Rhetoric, a term often thrown around by students in the hallways of college English departments, offers much more to society than people may realize. In terms of public health, personal healthcare, and health/medicine in general, rhetoric is crucial way for society to develop and determine the personal notion of the good life; the true ideal state of health and well-being. Because of rhetoric both non-verbal and verbal, we as communities are able to pinpoint illness, identify resources, cure society, prevent disasters, and build a standard of quality in terms of health; these acts in turn define ‘healthy’ and ‘well-being’.
In the hallways of the hospitals, clung to the walls, mounted on the nurses, doctors, and medical students, there is a culture. It has no boundaries and abides to no one. Certain requirements must be met for the culture to exist; and it can live in a wide range of places; from developing counties to five star hospitals in upstate New York; there is no stopping the sophistication once it has begun. Inside this culture there is a rhetoric that exists, the way medical professionals approach work and communicate with both their colleagues and patients. Often this healthcare network of people compare patients to industrialized objects; this metaphor has both advantages and disadvantages, but in the end is a more dangerous than safe approach.
In medical school it is often an advantage for students to approach their patients as computers. This methodology allows the professional to focus on locating the ‘problem’ or disease within the human’s body without getting emotionally involved with their love lives and work situations, but in turn this approach really dehumanizes the patient. When people are compared and referred to by others with ‘more authority’ than themselves as merely objects, it is easy for them to feel concerned that their own personal attentions do not matter, or that they are not special and that their personal needs and interests are just like everyone else’s. This kind of mentality from communities can lead to a lack of trust among healthcare providers and this possibly could lead to the crumbling of the infrastructure of the public’s health.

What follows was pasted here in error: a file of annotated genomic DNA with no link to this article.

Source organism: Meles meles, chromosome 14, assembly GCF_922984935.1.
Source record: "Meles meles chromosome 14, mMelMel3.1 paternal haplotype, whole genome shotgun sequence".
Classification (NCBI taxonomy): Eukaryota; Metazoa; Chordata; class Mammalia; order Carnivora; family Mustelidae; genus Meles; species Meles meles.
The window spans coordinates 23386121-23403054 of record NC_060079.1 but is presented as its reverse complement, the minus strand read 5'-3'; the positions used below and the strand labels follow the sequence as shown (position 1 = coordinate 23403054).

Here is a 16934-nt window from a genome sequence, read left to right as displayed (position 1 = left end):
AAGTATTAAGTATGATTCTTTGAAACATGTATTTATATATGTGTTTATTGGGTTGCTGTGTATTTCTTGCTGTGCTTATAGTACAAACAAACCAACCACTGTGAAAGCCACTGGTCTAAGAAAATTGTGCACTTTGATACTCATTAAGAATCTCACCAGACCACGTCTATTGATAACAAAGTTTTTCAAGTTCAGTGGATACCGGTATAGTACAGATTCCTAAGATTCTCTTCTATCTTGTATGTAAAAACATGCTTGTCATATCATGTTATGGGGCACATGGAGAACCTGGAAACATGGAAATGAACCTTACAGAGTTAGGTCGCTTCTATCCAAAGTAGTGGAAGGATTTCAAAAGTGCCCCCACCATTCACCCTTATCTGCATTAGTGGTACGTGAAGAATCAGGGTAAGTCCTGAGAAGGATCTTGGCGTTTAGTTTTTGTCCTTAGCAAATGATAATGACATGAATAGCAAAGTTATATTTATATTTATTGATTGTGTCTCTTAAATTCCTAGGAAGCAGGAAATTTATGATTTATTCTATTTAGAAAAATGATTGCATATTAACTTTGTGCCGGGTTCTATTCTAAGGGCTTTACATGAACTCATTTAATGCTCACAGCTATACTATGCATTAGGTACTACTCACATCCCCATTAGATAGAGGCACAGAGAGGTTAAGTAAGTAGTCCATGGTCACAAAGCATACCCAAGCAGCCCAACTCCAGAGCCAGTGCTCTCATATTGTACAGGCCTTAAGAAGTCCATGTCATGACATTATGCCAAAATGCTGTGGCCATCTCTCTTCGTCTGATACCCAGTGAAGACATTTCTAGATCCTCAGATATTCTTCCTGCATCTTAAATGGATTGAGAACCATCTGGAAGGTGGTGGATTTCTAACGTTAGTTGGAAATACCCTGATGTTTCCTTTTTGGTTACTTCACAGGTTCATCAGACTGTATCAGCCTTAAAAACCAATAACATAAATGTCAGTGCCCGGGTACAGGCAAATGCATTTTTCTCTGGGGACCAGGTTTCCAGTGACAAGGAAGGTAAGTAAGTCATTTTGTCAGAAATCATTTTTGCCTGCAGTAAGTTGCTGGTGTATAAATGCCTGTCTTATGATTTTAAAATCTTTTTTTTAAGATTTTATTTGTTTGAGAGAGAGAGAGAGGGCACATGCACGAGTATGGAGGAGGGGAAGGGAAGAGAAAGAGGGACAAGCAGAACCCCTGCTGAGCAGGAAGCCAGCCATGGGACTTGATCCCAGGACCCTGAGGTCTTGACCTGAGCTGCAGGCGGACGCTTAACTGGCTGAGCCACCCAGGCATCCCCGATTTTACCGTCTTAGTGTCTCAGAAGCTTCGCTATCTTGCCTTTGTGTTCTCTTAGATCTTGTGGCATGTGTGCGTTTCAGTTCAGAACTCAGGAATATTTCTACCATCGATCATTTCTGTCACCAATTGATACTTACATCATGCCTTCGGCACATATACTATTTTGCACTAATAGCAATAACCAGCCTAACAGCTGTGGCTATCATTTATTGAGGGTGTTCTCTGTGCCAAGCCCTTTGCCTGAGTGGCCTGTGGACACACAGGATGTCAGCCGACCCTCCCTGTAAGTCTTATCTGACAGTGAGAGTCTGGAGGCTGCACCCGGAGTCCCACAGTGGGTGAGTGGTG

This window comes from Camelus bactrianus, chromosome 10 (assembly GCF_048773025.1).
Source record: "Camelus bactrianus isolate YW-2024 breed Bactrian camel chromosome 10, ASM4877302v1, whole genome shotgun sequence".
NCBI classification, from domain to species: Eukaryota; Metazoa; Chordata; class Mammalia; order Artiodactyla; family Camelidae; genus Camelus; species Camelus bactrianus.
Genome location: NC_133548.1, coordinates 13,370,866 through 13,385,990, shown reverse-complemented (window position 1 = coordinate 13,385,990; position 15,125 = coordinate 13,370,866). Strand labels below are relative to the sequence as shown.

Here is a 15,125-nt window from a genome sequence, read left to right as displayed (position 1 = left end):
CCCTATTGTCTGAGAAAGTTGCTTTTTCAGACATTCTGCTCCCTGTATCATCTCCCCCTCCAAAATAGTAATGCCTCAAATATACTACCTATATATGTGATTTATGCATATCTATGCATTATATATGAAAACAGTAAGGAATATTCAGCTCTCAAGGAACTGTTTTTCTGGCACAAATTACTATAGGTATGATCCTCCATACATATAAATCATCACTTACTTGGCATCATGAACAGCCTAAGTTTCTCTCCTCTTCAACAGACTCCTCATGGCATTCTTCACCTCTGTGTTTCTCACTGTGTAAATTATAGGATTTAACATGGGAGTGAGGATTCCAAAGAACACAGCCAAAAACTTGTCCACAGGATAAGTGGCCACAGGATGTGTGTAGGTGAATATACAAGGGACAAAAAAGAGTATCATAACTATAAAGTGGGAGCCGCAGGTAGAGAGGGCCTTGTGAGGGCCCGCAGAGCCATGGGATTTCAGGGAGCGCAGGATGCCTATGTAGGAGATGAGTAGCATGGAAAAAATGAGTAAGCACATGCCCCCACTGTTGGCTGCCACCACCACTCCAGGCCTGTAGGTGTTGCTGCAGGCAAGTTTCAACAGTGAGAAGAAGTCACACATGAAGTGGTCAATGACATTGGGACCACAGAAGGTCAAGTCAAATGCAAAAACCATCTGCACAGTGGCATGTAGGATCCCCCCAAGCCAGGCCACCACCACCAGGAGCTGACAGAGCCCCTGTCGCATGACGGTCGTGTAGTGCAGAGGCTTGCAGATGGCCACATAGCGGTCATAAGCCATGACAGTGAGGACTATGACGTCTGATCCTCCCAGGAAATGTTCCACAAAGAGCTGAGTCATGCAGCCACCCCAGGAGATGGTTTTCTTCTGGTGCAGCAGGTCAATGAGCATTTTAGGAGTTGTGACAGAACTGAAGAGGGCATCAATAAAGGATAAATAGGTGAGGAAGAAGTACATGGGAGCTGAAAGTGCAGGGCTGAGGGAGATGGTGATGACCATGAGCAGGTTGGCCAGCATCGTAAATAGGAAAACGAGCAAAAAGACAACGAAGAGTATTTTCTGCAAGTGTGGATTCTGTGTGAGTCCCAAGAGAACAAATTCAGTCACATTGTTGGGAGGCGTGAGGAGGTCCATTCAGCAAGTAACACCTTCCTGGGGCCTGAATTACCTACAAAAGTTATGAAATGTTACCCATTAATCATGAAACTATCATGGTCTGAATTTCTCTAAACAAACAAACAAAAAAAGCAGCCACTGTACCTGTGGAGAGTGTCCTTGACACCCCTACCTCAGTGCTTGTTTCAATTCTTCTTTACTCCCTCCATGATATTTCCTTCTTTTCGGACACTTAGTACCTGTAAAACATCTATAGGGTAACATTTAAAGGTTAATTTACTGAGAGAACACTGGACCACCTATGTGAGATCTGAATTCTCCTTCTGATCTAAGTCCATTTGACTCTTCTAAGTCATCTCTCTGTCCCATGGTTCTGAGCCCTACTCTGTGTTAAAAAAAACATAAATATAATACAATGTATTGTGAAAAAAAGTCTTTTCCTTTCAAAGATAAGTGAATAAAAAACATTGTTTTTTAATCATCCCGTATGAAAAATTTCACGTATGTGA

A lot of doctors and medical professionals act like the oil industries and treat consumers like cars. Perhaps the average person would consider being called a ‘classic’ or ‘fast’, ‘slick’, and ‘legendary’ as a compliment, but in a way referring to a person as a car implies they are mindless, and incapable of providing maintenance to themselves. Healthcare providers know that patients will always come back for more ‘care’, the same way people always return to fill their gas tanks. This could be a good way to look at the industry, needs are identified and services are then provided, but often these healthcare companies take advantage of this metaphor and will charge big bucks for very inexpensive necessities that have the potential to help people meet their basic needs, and eventually create a overall healthier society.
Rudolf Virchow a famous pathologist, writer, politician, and German doctor said it best when he said, “The improvement of medicine may eventually prolong human life, but the improvement of social conditions can achieve this result more rapidly and more successfully.” The point to take from this quote is that social aspects of healthcare are more important and powerful in some ways than medicine itself. One aspect to this social property is absolutely rhetorics. Communication within the healthcare system needs to be more humane and compassionate. By eliminating the metaphors between patients and industrialized objects, healthcare can come closer to reaching a state of maxim general welfare.